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United States v. Williams

United States District Court, S.D. Mississippi, Northern Division

February 4, 2015

UNITED STATES OF AMERICA, Plaintiff,
v.
AHMAD WILLIAMS, Defendant.

ORDER

CARLTON W. REEVES, District Judge.

Before the Court is Ahmad Williams' motion seeking transfer from state custody to federal custody. Docket No. 35. Having received the government's response, see Docket No. 37, the matter is ripe for adjudication.

I. Factual and Procedural History

A. Williams' Motion

According to Williams, in January 2013, he pled guilty to aggravated assault of a law enforcement officer in the Circuit Court of Hinds County, Mississippi. He was sentenced to 12 years, with 9 to serve and 3 suspended. The sentence was to run concurrent with a federal sentence and be served in federal prison.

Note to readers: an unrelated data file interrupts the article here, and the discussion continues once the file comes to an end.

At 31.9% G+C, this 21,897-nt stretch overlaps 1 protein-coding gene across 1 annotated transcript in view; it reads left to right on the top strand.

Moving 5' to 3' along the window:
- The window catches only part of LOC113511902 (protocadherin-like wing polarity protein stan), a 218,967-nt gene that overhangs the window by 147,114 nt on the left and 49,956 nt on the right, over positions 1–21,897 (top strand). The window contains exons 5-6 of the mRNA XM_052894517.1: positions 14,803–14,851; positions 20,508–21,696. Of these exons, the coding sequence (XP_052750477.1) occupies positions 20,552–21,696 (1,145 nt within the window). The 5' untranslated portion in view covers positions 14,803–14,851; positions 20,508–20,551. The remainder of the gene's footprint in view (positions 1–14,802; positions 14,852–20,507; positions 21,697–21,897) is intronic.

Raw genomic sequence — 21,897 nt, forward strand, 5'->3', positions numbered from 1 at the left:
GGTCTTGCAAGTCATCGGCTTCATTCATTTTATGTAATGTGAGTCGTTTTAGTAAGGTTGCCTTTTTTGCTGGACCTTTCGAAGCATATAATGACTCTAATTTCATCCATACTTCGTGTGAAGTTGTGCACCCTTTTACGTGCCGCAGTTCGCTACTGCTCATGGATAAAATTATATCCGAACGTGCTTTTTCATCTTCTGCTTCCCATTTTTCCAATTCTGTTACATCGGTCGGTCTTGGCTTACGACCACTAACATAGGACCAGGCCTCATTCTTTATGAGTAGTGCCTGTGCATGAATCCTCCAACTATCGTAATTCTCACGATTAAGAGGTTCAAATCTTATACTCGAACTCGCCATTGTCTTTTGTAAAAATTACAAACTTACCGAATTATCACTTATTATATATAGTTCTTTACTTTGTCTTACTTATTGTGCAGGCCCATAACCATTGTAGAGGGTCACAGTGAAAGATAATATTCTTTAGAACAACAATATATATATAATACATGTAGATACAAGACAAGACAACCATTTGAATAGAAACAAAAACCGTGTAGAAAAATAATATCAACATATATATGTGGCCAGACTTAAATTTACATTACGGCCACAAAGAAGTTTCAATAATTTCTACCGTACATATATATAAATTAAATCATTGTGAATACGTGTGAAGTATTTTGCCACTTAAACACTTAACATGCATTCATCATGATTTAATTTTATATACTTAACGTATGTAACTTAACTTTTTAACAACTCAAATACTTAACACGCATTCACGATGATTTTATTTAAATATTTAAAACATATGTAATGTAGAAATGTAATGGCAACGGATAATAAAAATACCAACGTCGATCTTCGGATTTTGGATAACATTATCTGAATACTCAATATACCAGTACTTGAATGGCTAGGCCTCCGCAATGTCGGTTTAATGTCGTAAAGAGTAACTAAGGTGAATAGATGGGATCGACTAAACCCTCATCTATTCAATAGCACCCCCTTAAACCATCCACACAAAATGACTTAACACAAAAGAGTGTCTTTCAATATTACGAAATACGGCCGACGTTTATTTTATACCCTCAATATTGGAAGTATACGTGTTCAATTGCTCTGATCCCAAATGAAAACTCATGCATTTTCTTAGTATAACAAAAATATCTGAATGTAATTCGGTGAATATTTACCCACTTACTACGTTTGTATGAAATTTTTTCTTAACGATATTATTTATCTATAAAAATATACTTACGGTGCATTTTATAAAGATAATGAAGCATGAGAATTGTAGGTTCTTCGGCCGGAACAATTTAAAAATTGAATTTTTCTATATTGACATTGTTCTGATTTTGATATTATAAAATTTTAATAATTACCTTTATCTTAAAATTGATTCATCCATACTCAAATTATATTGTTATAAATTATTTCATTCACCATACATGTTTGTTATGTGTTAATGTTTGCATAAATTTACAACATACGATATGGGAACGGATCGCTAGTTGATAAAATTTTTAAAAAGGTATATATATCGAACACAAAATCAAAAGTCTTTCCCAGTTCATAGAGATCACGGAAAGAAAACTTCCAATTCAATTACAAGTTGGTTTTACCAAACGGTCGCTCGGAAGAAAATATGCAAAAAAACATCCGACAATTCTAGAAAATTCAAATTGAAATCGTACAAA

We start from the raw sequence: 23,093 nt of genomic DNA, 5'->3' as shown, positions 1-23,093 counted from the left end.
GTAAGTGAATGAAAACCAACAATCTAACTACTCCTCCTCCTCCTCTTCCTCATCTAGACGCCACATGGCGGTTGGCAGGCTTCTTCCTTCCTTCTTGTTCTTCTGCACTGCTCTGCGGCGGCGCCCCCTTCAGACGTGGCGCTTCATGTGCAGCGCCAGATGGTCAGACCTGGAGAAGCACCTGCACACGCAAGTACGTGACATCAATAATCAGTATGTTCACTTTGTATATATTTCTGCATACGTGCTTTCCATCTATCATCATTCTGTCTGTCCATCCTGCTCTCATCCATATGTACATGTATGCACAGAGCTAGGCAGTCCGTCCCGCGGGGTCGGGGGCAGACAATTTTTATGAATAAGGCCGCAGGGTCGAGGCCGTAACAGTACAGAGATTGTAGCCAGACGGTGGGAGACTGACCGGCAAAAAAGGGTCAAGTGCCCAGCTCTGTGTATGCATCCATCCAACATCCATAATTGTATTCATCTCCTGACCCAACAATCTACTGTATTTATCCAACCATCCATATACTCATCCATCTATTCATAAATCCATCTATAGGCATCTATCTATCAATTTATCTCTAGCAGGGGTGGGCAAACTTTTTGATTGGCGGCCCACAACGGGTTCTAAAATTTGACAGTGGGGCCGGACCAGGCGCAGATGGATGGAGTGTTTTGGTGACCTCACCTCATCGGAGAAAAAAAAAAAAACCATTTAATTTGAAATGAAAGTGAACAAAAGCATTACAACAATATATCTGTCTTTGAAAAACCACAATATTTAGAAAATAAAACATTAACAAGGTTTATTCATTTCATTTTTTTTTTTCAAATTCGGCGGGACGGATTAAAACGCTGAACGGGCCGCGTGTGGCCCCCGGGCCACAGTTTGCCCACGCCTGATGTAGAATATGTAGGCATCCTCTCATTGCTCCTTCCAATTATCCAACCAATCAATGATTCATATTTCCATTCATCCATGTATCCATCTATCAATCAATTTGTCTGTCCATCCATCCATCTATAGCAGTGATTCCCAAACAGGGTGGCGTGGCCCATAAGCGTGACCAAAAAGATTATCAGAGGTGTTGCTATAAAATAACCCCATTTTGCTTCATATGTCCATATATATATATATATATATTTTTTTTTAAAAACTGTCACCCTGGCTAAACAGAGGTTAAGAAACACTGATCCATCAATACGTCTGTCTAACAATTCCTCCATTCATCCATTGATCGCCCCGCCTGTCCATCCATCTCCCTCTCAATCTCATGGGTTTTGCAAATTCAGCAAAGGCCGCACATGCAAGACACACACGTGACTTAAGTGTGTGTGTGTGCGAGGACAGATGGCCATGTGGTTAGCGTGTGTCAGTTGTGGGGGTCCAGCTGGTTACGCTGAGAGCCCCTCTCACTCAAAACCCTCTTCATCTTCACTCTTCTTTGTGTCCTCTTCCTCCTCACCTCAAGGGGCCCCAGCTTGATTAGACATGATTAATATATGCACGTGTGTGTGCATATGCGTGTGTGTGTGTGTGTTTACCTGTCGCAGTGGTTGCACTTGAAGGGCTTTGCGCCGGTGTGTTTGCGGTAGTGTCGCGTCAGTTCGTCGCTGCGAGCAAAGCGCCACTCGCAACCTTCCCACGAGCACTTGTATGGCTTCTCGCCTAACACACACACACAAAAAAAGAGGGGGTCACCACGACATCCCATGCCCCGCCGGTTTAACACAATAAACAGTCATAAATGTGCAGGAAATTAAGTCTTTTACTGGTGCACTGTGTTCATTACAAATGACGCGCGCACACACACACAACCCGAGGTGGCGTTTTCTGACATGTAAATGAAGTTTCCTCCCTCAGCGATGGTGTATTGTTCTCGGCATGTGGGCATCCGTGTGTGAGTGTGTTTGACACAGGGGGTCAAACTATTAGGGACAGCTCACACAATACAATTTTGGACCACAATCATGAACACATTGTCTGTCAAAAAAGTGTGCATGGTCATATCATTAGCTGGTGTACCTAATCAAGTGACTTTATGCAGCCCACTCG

In April 2013, Williams pled guilty in this Court to a single criminal count. He was sentenced to 97 months, which was to run concurrent with the state sentence. This Court recommended to the Bureau of Prisons that Williams serve his sentence in the Yazoo City, Mississippi facility, or else the facility closest to Jackson, Mississippi.

Williams was sent to state prison. He now seeks a transfer from state to federal custody.

B. The Government's Response

The government's response has added additional facts to this history.